Since 2014, the European Union (EU) has drafted, developed and pursued a policy of sectoral and individual sanctions against Russia. Achieving a fragile unity between Member States and asserting the European Union’s geopolitical role, the only prospect for this policy is to go on indefinitely.
Sanctions, while essential, are not the be-all and end-all of the EU’s “Russia policy”. Even though sanctions were complemented by the five guiding principles set out by Federica Mogherini in 2016, they have failed to change the Federation’s external action and have not halted the authoritarian course the regime is taking. If the European Union were to put an end to these sanctions, this would be perceived as an admission of weakness. Consequently, it must complement them with a broader and diversified strategy. Sanctions are merely a negative and defensive tactic aimed at stemming Russia’s adventurist policy. They must come under a strategy that asserts European priorities so that tangible political and economic results can be obtained.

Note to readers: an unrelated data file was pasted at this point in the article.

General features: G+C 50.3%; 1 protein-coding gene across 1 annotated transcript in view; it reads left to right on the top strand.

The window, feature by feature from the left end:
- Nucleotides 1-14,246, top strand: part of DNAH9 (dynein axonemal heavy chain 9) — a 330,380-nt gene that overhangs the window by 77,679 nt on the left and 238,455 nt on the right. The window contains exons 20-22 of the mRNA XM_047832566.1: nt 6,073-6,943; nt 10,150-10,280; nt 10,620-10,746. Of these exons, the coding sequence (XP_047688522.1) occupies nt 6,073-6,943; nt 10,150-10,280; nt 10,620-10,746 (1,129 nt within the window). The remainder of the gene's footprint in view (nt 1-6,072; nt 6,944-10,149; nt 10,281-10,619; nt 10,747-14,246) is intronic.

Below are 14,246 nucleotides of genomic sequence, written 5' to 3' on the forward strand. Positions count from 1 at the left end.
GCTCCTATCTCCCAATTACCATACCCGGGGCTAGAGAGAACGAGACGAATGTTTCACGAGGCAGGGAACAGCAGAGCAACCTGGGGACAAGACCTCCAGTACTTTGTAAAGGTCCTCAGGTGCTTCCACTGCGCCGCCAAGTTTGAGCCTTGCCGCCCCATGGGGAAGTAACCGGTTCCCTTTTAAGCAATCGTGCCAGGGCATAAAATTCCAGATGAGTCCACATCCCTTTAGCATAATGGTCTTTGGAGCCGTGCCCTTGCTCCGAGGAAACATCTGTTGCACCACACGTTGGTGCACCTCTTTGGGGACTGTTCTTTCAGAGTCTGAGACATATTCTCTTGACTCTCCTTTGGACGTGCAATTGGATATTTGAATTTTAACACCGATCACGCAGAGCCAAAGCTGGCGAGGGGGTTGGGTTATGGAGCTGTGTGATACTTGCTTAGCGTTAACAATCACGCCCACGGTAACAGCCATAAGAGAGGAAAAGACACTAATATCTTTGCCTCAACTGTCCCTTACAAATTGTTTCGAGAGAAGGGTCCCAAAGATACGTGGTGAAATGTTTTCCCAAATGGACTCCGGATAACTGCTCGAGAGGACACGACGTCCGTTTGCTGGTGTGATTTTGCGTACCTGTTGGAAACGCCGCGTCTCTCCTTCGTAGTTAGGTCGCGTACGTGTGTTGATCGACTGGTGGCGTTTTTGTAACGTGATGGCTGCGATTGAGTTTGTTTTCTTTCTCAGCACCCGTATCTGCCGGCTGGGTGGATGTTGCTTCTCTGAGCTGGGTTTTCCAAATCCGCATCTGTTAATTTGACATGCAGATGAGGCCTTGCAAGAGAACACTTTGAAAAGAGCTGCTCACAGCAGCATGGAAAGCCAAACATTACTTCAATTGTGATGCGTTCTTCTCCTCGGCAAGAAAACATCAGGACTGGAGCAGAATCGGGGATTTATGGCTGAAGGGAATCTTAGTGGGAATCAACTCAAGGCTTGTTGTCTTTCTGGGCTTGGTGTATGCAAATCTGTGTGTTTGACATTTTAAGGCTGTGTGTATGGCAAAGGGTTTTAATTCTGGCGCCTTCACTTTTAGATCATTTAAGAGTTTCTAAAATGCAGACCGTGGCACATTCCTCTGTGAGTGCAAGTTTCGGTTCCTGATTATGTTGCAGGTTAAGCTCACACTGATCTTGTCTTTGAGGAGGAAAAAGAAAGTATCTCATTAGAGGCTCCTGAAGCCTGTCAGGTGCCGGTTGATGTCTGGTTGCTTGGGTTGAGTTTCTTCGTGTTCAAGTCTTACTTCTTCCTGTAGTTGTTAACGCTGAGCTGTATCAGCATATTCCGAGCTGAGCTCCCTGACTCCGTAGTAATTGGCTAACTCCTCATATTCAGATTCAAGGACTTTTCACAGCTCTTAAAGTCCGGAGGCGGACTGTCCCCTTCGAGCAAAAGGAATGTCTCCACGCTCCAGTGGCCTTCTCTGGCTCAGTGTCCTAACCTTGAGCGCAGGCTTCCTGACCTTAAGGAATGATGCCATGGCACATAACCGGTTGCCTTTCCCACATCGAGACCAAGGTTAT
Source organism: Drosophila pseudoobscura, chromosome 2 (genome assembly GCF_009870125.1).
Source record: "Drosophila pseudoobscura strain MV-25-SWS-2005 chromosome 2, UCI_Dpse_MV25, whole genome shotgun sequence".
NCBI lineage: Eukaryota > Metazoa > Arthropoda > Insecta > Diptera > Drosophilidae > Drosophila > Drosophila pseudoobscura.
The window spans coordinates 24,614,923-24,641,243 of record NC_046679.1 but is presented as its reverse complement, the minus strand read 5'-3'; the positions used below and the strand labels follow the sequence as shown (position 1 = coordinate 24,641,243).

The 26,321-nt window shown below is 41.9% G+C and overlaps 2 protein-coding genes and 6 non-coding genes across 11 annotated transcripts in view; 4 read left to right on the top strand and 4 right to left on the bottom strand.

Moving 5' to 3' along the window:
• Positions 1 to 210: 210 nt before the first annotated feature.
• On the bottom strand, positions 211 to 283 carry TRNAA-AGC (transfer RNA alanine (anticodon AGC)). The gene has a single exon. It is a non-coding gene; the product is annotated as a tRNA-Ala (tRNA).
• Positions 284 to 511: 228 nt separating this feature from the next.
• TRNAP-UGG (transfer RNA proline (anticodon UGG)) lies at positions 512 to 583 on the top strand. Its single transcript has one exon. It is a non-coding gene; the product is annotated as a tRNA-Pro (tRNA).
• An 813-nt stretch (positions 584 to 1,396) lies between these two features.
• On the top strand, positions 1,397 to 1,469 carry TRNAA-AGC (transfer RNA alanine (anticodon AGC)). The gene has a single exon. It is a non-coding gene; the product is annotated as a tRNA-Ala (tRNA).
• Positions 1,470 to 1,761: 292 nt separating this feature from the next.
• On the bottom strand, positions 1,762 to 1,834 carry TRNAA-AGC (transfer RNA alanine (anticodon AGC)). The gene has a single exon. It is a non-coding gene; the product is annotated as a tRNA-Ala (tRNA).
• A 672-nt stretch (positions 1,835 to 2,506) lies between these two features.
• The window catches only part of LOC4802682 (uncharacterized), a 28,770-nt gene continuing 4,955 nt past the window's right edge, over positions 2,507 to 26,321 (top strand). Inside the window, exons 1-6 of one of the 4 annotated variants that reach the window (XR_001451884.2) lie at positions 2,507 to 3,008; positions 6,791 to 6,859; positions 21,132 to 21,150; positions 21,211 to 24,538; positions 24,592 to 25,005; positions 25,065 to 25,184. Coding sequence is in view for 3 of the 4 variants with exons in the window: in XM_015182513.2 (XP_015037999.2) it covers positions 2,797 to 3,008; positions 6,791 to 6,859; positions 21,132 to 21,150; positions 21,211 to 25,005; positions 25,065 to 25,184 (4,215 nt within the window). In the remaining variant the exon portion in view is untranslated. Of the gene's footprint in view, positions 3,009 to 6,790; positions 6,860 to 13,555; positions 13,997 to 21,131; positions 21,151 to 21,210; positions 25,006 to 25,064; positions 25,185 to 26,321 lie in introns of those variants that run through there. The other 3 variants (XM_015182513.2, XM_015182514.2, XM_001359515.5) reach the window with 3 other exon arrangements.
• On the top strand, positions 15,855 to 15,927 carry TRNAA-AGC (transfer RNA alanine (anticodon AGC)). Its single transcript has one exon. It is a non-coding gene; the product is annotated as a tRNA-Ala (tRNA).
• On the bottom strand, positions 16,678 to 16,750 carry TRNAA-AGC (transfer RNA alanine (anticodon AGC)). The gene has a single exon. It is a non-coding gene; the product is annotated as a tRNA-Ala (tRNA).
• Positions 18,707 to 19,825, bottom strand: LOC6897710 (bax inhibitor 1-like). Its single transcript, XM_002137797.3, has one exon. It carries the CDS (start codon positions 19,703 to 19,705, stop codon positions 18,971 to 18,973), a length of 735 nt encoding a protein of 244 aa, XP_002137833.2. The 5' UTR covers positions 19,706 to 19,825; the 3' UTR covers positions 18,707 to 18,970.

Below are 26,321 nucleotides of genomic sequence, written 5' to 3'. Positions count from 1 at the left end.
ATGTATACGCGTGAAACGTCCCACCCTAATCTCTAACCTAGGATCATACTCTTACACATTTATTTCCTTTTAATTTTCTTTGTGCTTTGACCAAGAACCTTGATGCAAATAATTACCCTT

Sanctions alone do not make a policy. However, the EU’s Russia policy cannot do without sanctions today. This is the challenge the European Union faces with Russia.
My policy paper is to be found on the Delors Institute website here.